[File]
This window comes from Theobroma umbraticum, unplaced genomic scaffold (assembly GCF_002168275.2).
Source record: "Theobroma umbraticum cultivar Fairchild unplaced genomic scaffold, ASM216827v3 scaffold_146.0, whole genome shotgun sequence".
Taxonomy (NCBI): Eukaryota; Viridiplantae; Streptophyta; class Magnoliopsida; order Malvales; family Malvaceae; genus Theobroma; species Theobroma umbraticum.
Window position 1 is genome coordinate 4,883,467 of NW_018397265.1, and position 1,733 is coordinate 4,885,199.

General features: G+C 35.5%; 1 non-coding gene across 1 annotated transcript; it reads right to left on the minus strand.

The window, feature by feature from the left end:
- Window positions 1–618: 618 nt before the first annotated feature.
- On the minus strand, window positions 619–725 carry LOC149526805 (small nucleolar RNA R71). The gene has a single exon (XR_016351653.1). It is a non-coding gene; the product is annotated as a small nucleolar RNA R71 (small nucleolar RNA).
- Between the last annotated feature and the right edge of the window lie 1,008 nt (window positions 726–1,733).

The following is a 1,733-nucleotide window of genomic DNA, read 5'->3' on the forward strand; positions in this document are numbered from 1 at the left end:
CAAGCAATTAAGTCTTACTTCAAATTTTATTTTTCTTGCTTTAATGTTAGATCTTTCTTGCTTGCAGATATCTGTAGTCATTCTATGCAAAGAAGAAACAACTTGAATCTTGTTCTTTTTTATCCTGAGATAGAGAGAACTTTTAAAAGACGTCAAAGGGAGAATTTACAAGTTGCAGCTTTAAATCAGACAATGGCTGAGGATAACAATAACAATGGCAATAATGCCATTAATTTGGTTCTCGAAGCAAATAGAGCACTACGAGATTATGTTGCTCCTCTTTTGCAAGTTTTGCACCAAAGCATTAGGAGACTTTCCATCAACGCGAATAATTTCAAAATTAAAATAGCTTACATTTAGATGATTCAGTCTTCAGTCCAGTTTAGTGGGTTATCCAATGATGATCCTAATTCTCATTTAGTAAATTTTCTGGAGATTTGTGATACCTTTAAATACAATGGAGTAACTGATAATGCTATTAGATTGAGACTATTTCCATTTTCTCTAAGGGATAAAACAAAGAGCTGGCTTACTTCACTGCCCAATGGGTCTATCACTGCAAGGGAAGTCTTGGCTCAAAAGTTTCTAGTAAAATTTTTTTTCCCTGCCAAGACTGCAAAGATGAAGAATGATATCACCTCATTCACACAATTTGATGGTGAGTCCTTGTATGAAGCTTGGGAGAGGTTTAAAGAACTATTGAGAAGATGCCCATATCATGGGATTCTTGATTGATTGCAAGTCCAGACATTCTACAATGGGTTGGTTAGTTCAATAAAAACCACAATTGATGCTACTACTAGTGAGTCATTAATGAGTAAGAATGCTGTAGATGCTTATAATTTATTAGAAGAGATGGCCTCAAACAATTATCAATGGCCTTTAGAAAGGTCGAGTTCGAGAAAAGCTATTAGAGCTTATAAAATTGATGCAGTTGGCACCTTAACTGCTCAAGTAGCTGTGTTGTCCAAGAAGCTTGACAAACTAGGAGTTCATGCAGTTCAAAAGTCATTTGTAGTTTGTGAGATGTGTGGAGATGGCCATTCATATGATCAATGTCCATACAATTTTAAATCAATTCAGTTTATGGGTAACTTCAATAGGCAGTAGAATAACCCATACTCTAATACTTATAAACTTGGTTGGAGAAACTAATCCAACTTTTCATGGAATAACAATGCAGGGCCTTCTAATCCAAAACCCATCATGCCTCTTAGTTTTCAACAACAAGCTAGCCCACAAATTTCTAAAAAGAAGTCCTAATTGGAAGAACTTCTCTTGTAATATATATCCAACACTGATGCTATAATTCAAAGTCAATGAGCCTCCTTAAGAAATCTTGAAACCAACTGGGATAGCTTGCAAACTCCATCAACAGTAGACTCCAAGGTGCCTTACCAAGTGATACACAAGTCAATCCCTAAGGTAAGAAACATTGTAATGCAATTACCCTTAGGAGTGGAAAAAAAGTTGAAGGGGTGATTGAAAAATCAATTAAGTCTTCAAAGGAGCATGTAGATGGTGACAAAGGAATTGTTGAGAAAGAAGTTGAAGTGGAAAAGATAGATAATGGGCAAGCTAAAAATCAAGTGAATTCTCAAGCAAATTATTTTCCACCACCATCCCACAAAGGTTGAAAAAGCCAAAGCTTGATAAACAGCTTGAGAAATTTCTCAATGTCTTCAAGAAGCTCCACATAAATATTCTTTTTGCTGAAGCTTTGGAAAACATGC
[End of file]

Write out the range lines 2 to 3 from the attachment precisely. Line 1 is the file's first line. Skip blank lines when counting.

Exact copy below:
Source record: "Theobroma umbraticum cultivar Fairchild unplaced genomic scaffold, ASM216827v3 scaffold_146.0, whole genome shotgun sequence".
Taxonomy (NCBI): Eukaryota; Viridiplantae; Streptophyta; class Magnoliopsida; order Malvales; family Malvaceae; genus Theobroma; species Theobroma umbraticum.